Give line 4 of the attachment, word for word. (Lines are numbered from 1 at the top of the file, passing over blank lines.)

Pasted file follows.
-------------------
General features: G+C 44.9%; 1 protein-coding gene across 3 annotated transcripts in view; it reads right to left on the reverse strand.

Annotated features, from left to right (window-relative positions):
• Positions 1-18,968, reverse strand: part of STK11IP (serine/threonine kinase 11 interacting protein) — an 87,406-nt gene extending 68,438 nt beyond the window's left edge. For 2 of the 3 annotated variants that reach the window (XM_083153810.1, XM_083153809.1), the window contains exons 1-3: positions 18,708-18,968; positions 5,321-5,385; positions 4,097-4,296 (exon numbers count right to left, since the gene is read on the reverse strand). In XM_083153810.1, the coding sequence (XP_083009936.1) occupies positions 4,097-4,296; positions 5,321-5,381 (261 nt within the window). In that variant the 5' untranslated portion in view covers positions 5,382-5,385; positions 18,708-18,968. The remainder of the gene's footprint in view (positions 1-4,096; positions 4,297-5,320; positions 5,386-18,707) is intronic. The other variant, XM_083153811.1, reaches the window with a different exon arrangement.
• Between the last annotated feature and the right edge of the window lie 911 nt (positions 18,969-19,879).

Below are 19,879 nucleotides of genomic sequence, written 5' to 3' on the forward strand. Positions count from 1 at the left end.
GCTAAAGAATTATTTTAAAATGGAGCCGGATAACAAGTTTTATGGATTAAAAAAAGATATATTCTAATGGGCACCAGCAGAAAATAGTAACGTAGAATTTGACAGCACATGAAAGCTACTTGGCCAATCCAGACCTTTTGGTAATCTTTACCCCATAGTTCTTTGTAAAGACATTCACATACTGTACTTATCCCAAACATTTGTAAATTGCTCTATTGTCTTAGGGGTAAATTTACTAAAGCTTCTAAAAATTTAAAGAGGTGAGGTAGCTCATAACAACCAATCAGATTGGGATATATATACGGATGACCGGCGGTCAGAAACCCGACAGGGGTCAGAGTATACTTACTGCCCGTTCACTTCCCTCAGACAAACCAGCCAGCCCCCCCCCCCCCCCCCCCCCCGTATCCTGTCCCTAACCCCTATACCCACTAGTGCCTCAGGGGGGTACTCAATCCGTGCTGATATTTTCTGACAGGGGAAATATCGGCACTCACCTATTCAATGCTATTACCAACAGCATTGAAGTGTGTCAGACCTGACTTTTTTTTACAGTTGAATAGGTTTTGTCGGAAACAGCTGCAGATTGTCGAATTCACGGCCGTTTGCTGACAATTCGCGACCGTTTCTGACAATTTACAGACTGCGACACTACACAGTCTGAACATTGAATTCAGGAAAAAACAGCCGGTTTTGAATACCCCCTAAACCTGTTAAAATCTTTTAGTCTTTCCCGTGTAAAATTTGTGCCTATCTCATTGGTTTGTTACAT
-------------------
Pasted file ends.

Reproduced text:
• Between the last annotated feature and the right edge of the window lie 911 nt (positions 18,969-19,879).